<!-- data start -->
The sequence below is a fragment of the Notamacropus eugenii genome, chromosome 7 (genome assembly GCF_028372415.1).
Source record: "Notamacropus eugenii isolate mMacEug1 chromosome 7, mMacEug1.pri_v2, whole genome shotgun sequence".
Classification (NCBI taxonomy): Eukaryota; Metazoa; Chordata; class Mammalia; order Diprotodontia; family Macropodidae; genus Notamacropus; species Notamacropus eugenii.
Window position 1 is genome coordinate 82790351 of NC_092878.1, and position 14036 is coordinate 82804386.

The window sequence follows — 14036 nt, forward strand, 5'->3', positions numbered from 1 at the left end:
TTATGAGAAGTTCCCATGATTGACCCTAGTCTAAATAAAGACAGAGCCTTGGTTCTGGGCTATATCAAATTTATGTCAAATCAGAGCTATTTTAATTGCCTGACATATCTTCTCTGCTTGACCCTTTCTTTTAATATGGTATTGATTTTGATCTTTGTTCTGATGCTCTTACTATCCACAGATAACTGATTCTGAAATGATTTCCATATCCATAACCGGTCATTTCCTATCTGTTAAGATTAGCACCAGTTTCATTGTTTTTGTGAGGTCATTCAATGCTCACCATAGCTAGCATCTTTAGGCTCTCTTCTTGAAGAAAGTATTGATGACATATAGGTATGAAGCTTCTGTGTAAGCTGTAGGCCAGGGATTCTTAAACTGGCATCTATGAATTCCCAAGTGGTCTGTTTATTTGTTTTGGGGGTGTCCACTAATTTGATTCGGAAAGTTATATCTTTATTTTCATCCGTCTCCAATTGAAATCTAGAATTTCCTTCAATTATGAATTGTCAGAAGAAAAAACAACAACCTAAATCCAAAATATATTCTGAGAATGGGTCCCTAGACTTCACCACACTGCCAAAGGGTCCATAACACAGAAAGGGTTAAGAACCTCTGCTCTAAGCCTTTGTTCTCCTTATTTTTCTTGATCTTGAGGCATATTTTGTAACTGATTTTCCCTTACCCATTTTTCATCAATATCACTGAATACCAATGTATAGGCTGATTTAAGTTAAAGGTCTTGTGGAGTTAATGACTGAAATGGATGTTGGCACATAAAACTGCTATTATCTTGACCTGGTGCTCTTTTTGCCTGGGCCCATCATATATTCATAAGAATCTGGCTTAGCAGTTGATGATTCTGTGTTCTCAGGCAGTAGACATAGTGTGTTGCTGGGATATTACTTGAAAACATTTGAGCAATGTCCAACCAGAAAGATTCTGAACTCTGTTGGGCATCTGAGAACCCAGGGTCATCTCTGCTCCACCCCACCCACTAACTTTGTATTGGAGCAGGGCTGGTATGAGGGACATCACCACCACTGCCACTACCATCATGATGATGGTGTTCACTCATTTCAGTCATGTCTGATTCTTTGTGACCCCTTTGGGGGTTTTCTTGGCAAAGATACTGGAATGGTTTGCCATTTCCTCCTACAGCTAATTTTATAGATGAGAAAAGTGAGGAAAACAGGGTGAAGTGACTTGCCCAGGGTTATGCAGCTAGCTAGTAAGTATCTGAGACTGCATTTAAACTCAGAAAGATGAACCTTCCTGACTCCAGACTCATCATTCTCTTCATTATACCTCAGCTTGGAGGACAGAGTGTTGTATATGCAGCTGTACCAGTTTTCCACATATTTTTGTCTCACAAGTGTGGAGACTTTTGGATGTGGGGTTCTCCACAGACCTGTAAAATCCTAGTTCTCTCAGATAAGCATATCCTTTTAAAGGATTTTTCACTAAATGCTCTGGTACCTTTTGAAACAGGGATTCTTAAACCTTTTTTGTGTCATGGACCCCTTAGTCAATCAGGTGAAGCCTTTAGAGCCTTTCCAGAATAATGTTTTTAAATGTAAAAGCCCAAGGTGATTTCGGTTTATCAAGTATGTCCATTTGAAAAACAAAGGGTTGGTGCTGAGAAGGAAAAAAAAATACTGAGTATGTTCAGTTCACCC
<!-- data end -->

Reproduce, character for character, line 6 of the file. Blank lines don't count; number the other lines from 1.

TTATGAGAAGTTCCCATGATTGACCCTAGTCTAAATAAAGACAGAGCCTTGGTTCTGGGCTATATCAAATTTATGTCAAATCAGAGCTATTTTAATTGCCTGACATATCTTCTCTGCTTGACCCTTTCTTTTAATATGGTATTGATTTTGATCTTTGTTCTGATGCTCTTACTATCCACAGATAACTGATTCTGAAATGATTTCCATATCCATAACCGGTCATTTCCTATCTGTTAAGATTAGCACCAGTTTCATTGTTTTTGTGAGGTCATTCAATGCTCACCATAGCTAGCATCTTTAGGCTCTCTTCTTGAAGAAAGTATTGATGACATATAGGTATGAAGCTTCTGTGTAAGCTGTAGGCCAGGGATTCTTAAACTGGCATCTATGAATTCCCAAGTGGTCTGTTTATTTGTTTTGGGGGTGTCCACTAATTTGATTCGGAAAGTTATATCTTTATTTTCATCCGTCTCCAATTGAAATCTAGAATTTCCTTCAATTATGAATTGTCAGAAGAAAAAACAACAACCTAAATCCAAAATATATTCTGAGAATGGGTCCCTAGACTTCACCACACTGCCAAAGGGTCCATAACACAGAAAGGGTTAAGAACCTCTGCTCTAAGCCTTTGTTCTCCTTATTTTTCTTGATCTTGAGGCATATTTTGTAACTGATTTTCCCTTACCCATTTTTCATCAATATCACTGAATACCAATGTATAGGCTGATTTAAGTTAAAGGTCTTGTGGAGTTAATGACTGAAATGGATGTTGGCACATAAAACTGCTATTATCTTGACCTGGTGCTCTTTTTGCCTGGGCCCATCATATATTCATAAGAATCTGGCTTAGCAGTTGATGATTCTGTGTTCTCAGGCAGTAGACATAGTGTGTTGCTGGGATATTACTTGAAAACATTTGAGCAATGTCCAACCAGAAAGATTCTGAACTCTGTTGGGCATCTGAGAACCCAGGGTCATCTCTGCTCCACCCCACCCACTAACTTTGTATTGGAGCAGGGCTGGTATGAGGGACATCACCACCACTGCCACTACCATCATGATGATGGTGTTCACTCATTTCAGTCATGTCTGATTCTTTGTGACCCCTTTGGGGGTTTTCTTGGCAAAGATACTGGAATGGTTTGCCATTTCCTCCTACAGCTAATTTTATAGATGAGAAAAGTGAGGAAAACAGGGTGAAGTGACTTGCCCAGGGTTATGCAGCTAGCTAGTAAGTATCTGAGACTGCATTTAAACTCAGAAAGATGAACCTTCCTGACTCCAGACTCATCATTCTCTTCATTATACCTCAGCTTGGAGGACAGAGTGTTGTATATGCAGCTGTACCAGTTTTCCACATATTTTTGTCTCACAAGTGTGGAGACTTTTGGATGTGGGGTTCTCCACAGACCTGTAAAATCCTAGTTCTCTCAGATAAGCATATCCTTTTAAAGGATTTTTCACTAAATGCTCTGGTACCTTTTGAAACAGGGATTCTTAAACCTTTTTTGTGTCATGGACCCCTTAGTCAATCAGGTGAAGCCTTTAGAGCCTTTCCAGAATAATGTTTTTAAATGTAAAAGCCCAAGGTGATTTCGGTTTATCAAGTATGTCCATTTGAAAAACAAAGGGTTGGTGCTGAGAAGGAAAAAAAAATACTGAGTATGTTCAGTTCACCC